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Legacy


    The Legacy Pathway focuses on the Workshop model of instruction with an emphasis on the use of quality tools. Workshop model classrooms are designed with four basic parts: opening, mini-lesson, work time, and debriefing. Both the Legacy and Fusion pathway offer students an equal opportunity to prepare for the rigor of high school, as well as take the same electives and high school credit classes.


Course Descriptions:

7th Grade Reading Workshop:

Reading Workshop is modeled after the Literacy Collaborative framework.   Literacy lessons consist of a number of elements that provide many opportunities for reading and writing across the curriculum. Instruction moves from demonstration and explicit teaching, to guided practice, to independent problem solving. Students understand comparisons, such as analogies and metaphors, and they begin to use their knowledge of roots and word parts to understand science, social studies, and mathematics vocabulary. They begin to read reviews, as well as critiques of both informational and literary writing. Students read and respond to fiction selections, such as classic and contemporary literature, historical fiction, fantasy or science fiction, mystery or adventure, folklore or mythology, poetry, short stories, and dramas, and nonfiction selections, such as subject area books, biographies or autobiographies, magazines and newspapers, various reference or technical materials, and online information. Students self-select books of interest and read independently for enjoyment.

 

7th Grade Social Studies Workshop

Social Studies workshop is designed with four basic parts: opening, mini-lesson, work time, and debriefing.  Students compare the history, geography, government, economic systems, current issues, and cultures of the Western World with an emphasis on: (1) Asia, (2) Africa, (3) the Commonwealth of Independent States, (4) the Middle East, (5) the Pacific Islands, (6) Australia, and (7) New Zealand. Learning experiences should help them to make the transition from concrete examples to abstract ideas, concepts, and generalizations. In-depth studies provide greater understanding of environmental influences on economic, cultural, and political institutions. Opportunities to develop thinking and research skills include reading and interpreting maps, graphs, and charts. Decision-making and problem-solving activities include the following: (1) identifying problems, issues and questions; (2) information gathering; (3) hypothesizing; and (4) evaluating alternative solutions and actions.

The days learning targets are shared in the opening to set the stage for learning.  During the mini lesson, the teacher provides direct instruction to the whole class.  Work time is designed to allow the students to practice the learning.  The teacher confers with individual and small groups at this time to differentiate learning to ensure one years growth for each student.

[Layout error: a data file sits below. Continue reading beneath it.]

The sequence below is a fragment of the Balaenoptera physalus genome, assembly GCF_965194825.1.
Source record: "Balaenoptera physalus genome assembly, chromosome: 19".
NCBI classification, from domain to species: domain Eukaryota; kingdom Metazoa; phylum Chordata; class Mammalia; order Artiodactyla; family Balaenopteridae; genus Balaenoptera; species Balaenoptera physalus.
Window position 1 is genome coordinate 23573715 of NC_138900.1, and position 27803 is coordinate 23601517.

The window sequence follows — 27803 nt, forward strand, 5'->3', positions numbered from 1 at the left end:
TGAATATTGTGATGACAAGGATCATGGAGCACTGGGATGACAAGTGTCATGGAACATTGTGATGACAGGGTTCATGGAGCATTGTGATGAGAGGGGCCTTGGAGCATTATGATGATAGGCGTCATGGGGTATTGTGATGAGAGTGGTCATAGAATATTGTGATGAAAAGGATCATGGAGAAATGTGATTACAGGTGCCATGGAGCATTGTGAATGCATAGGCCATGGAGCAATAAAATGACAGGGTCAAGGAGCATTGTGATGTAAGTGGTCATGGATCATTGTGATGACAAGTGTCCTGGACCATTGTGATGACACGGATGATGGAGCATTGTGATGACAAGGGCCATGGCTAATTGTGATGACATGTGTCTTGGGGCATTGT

7th Grade Science Workshop

Science workshop is designed with four basic parts: opening, mini-lesson, work time, and debriefing. Students understand that energy cannot be created or destroyed, but only changed from one form into another or transferred from place to place. They understand forces as they apply to nature and machines. They describe how earth processes have shaped the topography of the earth and have made it possible to measure geological time. Students understand the cellular structure of living organisms, from single celled to multicellular.

The days learning targets are shared in the opening to set the stage for learning.  During the mini lesson, the teacher provides direct instruction to the whole class.  Work time is designed to allow the students to practice the learning.  The teacher confers with individual and small groups at this time to differentiate learning to ensure one year’s growth for each student.

 

7th Grade Math Workshop

Math Workshop is designed with four basic parts: opening, mini-lesson, work time, and debriefing.  Students extend ratio reasoning to analyze proportional relationships and solve real-world and mathematical problems.  Application of properties of operations in the context of algebraic expressions and equations; draw, construct, describe, and analyze geometrical figures and the relationships between them; apply understandings of statistical variability and distributions by using random sampling, making inferences, and investigating chance processes and probability models.

The days learning targets are shared in the opening to set the stage for learning.  During the mini lesson, the teacher provides direct instruction to the whole class.  Work time is designed to allow the students to practice the learning.  The teacher confers with individual and small groups at this time to differentiate learning to ensure one or more years growth for each student.


8th Grade Reading Workshop:

Reading Workshop is modeled after the Literacy Collaborative framework.   Literacy lessons consist of a number of elements that provide many opportunities for reading and writing across the curriculum. Instruction moves from demonstration and explicit teaching, to guided practice, to independent problem solving. Students begin to study the history and development of English vocabulary. They begin to compare different types of writing as well as different perspectives on similar topics or themes. They evaluate the logic of informational texts and analyze how literature reflects the backgrounds, attitudes, and beliefs of the authors. They read and respond to fiction selections, such as classic and contemporary literature, historical fiction, fantasy or science fiction, mystery or adventure, folklore or mythology, poetry, short stories, and dramas, and nonfiction selections, such as subject area books, biographies or autobiographies, magazines and newspapers, various reference or technical materials, and online information. Students self-select books of interest and read independently for enjoyment.